Mexico breaks new ground with 100-year sterling bond

Fri Mar 14, 2014 1:18pm EDT

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NEW YORK, March 14 (IFR) - With a new Single A rating under its belt, Mexico (rated A3/BBB+/BBB+) opened up new funding territory last Tuesday, when it printed a rare century bond in sterling, raising £1bn (US$1.7bn) and, arguably, piercing its US dollar curve in the process.

The value of a 100-year has long been called into question but bankers broadly saw it as a successful diversification play for a Latin American country heading into the upper echelons of credit criteria.

"It is our first sterling transaction in almost 10 years and our first in the external markets since Moody's put us in a Single A category," Alejandro Diaz de Leon, the country's head of public credit, told IFR.

The deal marks the country's third 100-year issue - the first two came in US dollars - and follows closely in the footsteps of Electricite de France's century bond in January, when it became the first-ever issuer to go this far up the curve in sterling.

Ever since investors took a shine to EDF's 100-year paper, bankers have been furiously pitching the idea to qualified borrowers. These included Mexico, which was seen as one of the few, if not the only, LatAm sovereign ready and willing to test this tenor.

"The success of the EDF deal surprised a lot of people in terms of the strong demand and the size achieved," said Jonathan Brown, head of fixed-income syndicate, Europe at Barclays, which acted as lead, along with Goldman Sachs. "Everyone has been trying to find a way to replicate that trade and find issuers that would like to do that."

The Mexico trade stemmed, in part, from some reverse enquiries and was placed mostly with UK investors, some of whom were unable to take exposure to the Latin American country before this year's upgrade.

"It was important for us to go to a different pool of investors, dedicated long-term sterling," said Diaz de Leon. "We haven't gone to this market for quite some time."

Indeed, Mexico's last sterling deal took place as long ago as 2004, when it sold a 6.75% 2024 issue through Barclays and HSBC. At the time, it was rated Baa2/BBB-, but now, with one foot in the Single A universe, the country can throw a wider net among the buyside.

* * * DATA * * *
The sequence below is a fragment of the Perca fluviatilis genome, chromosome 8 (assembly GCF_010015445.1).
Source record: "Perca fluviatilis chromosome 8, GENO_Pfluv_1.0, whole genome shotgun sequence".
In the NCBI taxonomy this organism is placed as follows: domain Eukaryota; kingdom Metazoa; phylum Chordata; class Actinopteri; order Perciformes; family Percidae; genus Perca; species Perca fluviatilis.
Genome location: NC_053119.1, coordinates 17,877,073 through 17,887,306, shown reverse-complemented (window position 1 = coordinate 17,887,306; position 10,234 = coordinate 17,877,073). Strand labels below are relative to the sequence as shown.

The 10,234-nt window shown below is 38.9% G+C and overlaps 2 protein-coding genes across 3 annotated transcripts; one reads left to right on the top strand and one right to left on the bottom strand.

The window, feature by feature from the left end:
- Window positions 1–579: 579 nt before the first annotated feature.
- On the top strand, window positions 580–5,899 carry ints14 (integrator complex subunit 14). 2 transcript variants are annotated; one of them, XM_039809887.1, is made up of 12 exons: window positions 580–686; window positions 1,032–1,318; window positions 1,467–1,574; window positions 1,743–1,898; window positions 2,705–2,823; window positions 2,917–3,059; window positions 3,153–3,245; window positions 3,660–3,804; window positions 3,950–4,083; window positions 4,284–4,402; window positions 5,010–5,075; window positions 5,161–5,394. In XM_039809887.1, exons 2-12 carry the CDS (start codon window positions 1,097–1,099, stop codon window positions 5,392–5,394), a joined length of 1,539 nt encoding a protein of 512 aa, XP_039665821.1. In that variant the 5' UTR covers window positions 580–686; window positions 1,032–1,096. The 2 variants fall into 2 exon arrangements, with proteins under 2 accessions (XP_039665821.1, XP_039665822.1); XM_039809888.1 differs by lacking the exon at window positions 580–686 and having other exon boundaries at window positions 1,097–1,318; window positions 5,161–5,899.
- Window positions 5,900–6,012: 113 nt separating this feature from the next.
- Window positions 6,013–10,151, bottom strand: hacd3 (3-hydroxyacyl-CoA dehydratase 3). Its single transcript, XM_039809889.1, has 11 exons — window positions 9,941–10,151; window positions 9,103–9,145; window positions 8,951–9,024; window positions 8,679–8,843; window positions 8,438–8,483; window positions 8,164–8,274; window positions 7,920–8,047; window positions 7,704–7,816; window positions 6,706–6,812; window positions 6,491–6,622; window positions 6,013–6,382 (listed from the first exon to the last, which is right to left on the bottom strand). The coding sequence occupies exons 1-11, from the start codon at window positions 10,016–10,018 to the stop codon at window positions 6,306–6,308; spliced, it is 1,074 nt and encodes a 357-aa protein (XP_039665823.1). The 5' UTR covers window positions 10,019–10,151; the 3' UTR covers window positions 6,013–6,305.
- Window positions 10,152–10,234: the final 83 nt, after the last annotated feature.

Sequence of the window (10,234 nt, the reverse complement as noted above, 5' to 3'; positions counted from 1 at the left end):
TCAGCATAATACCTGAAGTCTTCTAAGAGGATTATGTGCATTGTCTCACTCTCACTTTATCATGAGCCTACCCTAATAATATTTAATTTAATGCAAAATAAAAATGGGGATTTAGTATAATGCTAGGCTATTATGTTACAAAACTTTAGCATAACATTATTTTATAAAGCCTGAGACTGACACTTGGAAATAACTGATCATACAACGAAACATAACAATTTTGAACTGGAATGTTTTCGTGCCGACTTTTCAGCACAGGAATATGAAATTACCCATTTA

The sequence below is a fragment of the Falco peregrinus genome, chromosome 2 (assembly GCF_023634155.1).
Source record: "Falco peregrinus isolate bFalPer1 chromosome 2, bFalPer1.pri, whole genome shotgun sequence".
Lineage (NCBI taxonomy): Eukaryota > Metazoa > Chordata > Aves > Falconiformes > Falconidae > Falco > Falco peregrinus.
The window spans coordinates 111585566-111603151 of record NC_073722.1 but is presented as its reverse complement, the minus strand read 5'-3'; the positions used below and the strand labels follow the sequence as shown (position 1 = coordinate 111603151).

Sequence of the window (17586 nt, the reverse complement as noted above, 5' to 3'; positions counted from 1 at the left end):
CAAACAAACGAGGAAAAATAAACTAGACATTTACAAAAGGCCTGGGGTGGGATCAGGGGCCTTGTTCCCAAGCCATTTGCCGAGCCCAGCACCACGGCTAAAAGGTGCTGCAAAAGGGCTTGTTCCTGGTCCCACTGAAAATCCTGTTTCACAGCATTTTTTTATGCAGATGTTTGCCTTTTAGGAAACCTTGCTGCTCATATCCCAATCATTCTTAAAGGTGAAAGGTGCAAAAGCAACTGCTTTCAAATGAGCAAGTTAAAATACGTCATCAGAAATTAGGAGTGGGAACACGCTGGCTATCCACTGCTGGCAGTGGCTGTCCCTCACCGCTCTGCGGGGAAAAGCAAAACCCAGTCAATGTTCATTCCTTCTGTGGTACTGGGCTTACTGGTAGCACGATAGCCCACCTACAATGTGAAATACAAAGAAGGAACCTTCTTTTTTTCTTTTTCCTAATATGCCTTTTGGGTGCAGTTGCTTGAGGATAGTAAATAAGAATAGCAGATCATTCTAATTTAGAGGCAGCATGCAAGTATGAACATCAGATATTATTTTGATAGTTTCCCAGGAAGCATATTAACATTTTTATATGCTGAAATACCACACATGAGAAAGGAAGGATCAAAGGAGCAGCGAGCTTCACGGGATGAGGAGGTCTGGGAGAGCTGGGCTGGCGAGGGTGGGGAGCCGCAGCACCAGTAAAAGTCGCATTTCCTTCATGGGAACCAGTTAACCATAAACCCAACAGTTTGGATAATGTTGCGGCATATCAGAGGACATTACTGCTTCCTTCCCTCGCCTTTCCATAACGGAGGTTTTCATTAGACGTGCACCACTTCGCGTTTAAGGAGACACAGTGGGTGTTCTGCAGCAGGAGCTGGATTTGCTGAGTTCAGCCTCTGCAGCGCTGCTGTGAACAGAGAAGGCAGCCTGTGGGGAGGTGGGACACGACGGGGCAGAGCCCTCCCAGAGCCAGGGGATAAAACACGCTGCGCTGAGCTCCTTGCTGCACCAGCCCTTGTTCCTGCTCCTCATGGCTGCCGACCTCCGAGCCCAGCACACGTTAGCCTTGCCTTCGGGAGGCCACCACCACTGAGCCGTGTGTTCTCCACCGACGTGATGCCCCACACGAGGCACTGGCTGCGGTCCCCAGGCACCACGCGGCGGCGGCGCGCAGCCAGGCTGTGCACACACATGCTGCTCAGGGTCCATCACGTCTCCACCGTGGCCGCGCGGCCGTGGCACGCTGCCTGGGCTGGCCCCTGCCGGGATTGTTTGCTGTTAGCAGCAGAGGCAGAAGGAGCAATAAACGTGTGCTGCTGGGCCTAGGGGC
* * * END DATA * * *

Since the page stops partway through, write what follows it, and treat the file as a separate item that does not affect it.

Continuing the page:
"[It is a] nice way to get diversification and not pay up," said a banker away from the deal.

Flat to dollars

Starting with talk in the 6% area, leads were able to revise guidance to 5.75% (plus/minus 0.125%) before pricing the issue at 97.834 with a 5.625% coupon to yield 5.75%, or 223.2bp over Gilts, on the back of £2bn-plus in demand.

At that level, rival bankers calculated an equivalent yield in dollars at anywhere between 5.841% and 6.10%. That put final pricing flat to 20bp inside a dollar curve where Mexico's century bond had been trading at 5.90% and bankers thought a new 100-year would be priced at 6% or more.

Ego-fuelled?

Yet while borrowers can certainly beat their chests at achieving century status, some bankers see little value in extending this far up the curve when a 30-year would suffice in capturing a similar group of investors and result in cheaper pricing.

"There has to be an element of ego to a century bond," said a banker away from the deal.

Similar comments prevailed when Mexico debuted a US$1bn century dollar bond in 2010 to coincide with the country's bicentennial celebrations. That deal was priced with a 5.75% coupon to yield 6.10%.

At the time, pricing was seen as overly generous for the minimal increase in duration from its existing 2040s, but placed against the 5.5% coupon seen on Mexico's 30-year print this January, such levels look attractive in retrospect, noted one banker.

"There is no way that 100-year money at thatcoupon is a bad thing for Mexico," said a senior banker away from sterling trade. "I really do believe that when you have the chance to extend your maturity profile at attractive levels, you should take it."

How much more Mexico paid for a century bond in sterling versus, say, a 30-year is largely a matter of conjecture given the country's long absence in this sector and the dearth of decent benchmarks.

Some compared it with higher-rated Mexican telco America Movil, which one banker thought could come with a new 30-year in sterling at around 5%. That would put the sovereign - which trades wide to America Movil in the euro market but tight to it in dollars - at a print around the same level or 75bp tighter than where the 100-year ended.

From an investor perspective, a 5.75% yield also represented a decent pick-up on the 5.20% secondary level on EDF's 100-year sterling issue and looked attractive versus the dollar market, where EDF and Mexico essentially trade flat to each other.

"It got a yield handle for EM buyers, too, and if it is well-bedded with real-money sterling accounts, why wouldn't you buy it [if you're an EM investor]?" asked the rival banker.

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